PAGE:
Wednesday, 21 September 2011

Emerging Hallmarks of Cancer

Very good read!

via MassGenomics by Dan Koboldt on 12/09/11

In 2000, Hanahan and Weinberg published a landmark article in which they described the "hallmarks of cancer" – six biological capabilities acquired during the multi-step development of human tumors. It went on to become the most-cited Cell article of all time. In a follow-up article this year, the authors revisit their conceptual framework for cancer biology, incorporating the remarkable progress in cancer research that was made over the last decade.
The authors conclude that their six hallmarks – sustained proliferative signaling, evading growth suppression, resisting cell death, replicative immortality, induction of angiogenesis, and invasion/metastasis – continue to provide a useful conceptual framework for understanding the biology of cancer. Further, they present two new hallmarks – reprogramming of energy metabolism and evasion of immune destruction – that have emerged as critical capabilities of cancer cells.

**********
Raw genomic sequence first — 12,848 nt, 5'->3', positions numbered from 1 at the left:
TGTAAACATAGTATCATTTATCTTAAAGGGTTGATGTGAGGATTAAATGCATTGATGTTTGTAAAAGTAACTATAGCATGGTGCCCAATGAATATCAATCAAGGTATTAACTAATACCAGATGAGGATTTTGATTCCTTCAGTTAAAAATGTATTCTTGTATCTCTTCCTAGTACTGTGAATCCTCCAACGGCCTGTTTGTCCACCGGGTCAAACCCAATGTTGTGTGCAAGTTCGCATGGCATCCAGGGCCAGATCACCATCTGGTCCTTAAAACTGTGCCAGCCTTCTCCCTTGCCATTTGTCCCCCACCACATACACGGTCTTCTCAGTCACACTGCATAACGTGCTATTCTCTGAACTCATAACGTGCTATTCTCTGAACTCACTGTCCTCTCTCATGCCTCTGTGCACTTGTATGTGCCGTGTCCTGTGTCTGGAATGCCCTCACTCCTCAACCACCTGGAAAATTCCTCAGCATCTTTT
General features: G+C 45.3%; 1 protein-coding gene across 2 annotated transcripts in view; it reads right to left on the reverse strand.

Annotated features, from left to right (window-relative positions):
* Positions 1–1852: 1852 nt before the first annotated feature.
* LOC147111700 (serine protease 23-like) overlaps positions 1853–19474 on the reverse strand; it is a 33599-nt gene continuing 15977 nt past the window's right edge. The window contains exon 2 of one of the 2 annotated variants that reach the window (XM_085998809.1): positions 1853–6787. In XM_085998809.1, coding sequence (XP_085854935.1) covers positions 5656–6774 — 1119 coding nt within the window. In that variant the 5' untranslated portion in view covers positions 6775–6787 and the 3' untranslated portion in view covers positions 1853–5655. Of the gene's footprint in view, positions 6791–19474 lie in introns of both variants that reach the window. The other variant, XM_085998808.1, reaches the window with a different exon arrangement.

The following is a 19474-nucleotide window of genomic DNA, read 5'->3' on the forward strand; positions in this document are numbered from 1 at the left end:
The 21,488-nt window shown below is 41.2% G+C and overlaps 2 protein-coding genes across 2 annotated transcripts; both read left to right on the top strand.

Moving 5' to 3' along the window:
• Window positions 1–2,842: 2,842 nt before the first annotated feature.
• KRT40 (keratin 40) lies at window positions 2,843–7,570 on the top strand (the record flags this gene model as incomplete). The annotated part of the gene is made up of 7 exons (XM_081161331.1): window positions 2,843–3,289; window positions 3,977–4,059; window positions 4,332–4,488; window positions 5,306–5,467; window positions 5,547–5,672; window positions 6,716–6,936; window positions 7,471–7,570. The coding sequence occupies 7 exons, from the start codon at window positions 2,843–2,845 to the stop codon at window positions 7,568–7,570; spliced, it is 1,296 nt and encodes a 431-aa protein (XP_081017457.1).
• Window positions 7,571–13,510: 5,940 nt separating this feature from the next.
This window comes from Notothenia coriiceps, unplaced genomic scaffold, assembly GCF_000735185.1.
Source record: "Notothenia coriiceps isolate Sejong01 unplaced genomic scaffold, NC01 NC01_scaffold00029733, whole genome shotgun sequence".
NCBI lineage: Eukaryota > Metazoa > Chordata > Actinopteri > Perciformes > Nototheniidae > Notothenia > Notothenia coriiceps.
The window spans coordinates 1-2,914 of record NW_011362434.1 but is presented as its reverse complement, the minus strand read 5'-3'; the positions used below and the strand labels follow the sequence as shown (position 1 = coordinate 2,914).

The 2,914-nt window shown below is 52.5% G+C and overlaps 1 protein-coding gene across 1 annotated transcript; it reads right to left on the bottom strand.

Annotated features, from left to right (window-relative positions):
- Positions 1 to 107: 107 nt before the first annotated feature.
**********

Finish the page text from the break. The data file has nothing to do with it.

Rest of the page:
In coming years, thousands of tumors will be characterized by ever-more high-throughput technologies, such as massively parallel sequencing. Collecting the data is no longer the obstacle; instead, the true challenges lie in analysis and interpretation. Hanahan and Weinberg humbly describe their hallmarks as "organizing principles" for thinking about why cancer cells do what they do. Conceivably, fitting new catalogues of genetic alterations to this model of acquired capabilities will help us better understand the relationship between genotype (genetic susceptibility and somatic mutation) and phenotype (tumor development, growth, and metastasis).
Hanahan D, & Weinberg RA (2011). Hallmarks of cancer: the next generation. Cell, 144 (5), 646-74 PMID: 21376230

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